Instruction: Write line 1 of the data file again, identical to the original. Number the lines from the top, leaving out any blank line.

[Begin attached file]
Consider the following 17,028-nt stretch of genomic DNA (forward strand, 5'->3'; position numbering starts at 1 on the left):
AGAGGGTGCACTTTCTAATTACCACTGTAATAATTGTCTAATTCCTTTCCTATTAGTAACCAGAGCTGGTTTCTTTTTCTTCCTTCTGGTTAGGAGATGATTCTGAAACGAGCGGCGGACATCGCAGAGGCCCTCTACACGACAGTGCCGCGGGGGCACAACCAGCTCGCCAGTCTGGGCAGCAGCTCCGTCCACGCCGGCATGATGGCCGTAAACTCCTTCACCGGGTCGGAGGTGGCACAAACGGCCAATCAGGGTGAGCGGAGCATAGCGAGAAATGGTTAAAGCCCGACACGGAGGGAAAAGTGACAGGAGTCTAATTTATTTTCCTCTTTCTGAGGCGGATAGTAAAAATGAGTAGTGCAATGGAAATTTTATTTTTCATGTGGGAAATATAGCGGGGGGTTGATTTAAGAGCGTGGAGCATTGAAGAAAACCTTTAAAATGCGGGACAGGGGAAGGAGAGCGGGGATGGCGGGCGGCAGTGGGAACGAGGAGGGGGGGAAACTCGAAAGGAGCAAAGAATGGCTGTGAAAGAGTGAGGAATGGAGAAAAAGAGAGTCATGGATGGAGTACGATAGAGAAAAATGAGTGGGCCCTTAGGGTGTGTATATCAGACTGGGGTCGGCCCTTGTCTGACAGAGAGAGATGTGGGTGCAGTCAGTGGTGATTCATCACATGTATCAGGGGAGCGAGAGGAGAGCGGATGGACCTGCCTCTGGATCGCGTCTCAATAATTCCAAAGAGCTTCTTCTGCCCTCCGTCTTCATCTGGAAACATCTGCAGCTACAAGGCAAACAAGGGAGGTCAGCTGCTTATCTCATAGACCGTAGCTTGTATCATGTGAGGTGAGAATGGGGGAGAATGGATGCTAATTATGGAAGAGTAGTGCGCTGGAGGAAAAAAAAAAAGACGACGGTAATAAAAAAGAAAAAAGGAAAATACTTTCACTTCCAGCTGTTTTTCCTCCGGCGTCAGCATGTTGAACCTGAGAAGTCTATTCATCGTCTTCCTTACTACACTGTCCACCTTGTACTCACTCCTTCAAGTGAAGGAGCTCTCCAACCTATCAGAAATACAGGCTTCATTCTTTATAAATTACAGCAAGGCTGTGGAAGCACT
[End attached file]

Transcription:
Consider the following 17,028-nt stretch of genomic DNA (forward strand, 5'->3'; position numbering starts at 1 on the left):